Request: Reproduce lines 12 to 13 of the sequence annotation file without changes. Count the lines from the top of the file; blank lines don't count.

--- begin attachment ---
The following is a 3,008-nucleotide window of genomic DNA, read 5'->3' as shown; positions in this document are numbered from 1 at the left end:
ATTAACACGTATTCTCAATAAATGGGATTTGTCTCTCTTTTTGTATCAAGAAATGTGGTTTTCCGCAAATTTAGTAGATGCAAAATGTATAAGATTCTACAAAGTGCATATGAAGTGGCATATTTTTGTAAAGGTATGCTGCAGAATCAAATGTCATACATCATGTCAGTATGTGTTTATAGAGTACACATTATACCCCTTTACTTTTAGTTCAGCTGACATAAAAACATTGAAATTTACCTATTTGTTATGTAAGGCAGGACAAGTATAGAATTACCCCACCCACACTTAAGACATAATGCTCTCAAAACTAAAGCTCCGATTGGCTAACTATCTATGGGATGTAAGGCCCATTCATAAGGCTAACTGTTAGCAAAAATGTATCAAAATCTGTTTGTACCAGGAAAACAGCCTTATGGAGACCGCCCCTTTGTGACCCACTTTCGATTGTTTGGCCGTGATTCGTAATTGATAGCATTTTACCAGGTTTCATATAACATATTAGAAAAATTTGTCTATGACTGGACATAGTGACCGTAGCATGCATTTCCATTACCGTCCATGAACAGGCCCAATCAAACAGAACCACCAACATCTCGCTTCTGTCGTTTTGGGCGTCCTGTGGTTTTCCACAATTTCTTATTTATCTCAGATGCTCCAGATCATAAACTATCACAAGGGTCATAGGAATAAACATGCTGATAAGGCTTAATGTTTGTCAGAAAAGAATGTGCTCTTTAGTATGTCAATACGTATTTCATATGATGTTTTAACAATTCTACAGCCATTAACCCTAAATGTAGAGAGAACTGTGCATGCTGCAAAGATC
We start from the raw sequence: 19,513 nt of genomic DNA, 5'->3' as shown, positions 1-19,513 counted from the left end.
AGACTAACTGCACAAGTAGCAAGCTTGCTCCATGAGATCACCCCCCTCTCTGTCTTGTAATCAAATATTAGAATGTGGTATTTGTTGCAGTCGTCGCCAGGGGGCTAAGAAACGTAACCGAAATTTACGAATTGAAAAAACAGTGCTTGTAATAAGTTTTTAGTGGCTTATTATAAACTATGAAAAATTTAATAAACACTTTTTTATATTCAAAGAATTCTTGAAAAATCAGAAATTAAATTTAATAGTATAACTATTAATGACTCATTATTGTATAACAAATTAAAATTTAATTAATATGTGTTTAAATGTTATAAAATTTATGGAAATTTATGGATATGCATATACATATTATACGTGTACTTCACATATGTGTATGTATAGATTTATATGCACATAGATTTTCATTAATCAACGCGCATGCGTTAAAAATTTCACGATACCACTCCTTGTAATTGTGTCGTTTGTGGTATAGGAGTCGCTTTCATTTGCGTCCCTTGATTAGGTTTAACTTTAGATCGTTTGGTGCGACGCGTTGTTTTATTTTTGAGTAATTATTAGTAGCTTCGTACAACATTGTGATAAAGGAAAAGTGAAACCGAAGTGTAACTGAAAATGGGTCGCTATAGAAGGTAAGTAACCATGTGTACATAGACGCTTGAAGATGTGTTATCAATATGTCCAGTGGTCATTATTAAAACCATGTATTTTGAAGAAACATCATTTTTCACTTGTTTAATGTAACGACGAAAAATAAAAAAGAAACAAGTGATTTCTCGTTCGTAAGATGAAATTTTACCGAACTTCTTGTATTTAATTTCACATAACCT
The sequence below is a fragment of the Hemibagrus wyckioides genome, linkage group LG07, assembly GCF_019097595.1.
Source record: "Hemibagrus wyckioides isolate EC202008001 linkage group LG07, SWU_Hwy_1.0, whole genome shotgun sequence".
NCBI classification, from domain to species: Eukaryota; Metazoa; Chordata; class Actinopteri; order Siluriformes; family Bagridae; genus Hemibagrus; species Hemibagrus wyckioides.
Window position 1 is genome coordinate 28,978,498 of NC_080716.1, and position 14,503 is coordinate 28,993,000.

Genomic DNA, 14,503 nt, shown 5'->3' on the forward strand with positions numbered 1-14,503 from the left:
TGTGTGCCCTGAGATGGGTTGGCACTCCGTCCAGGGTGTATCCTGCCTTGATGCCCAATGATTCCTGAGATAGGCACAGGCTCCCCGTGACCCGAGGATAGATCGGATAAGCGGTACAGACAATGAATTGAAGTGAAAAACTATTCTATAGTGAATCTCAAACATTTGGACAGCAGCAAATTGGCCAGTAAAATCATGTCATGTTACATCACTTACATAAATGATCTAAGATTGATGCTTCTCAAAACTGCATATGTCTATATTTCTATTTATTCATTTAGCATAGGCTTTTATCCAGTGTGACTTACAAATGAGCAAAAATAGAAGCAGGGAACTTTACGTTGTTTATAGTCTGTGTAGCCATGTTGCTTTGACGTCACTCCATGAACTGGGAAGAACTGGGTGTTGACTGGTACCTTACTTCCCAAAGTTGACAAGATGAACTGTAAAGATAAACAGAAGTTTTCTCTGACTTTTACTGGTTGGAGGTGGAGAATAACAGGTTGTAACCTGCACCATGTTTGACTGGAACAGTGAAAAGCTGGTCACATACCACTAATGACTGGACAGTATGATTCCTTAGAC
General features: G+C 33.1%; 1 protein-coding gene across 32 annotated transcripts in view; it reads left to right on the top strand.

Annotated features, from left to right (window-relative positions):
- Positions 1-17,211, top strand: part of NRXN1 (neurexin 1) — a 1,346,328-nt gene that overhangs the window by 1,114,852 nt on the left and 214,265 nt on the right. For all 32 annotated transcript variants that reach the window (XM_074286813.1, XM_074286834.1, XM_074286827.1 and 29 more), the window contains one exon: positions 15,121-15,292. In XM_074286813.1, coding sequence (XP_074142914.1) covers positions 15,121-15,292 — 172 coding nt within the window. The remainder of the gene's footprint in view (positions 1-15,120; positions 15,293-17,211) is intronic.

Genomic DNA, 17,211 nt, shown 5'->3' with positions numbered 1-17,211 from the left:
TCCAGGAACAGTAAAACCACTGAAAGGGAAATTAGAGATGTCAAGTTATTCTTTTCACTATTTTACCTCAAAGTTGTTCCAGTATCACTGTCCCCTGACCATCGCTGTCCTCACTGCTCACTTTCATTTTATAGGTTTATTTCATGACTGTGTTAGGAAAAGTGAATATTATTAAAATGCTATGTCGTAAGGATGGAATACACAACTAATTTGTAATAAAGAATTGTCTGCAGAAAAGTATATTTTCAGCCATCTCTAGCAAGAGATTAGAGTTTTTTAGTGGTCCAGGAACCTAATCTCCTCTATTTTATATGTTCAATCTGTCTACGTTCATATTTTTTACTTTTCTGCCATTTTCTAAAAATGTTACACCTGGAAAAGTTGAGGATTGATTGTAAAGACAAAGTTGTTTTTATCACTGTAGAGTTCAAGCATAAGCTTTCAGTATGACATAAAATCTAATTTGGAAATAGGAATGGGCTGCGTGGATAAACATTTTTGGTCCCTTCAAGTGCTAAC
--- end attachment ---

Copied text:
Annotated features, from left to right (window-relative positions):
- Positions 1-17,211, top strand: part of NRXN1 (neurexin 1) — a 1,346,328-nt gene that overhangs the window by 1,114,852 nt on the left and 214,265 nt on the right. For all 32 annotated transcript variants that reach the window (XM_074286813.1, XM_074286834.1, XM_074286827.1 and 29 more), the window contains one exon: positions 15,121-15,292. In XM_074286813.1, coding sequence (XP_074142914.1) covers positions 15,121-15,292 — 172 coding nt within the window. The remainder of the gene's footprint in view (positions 1-15,120; positions 15,293-17,211) is intronic.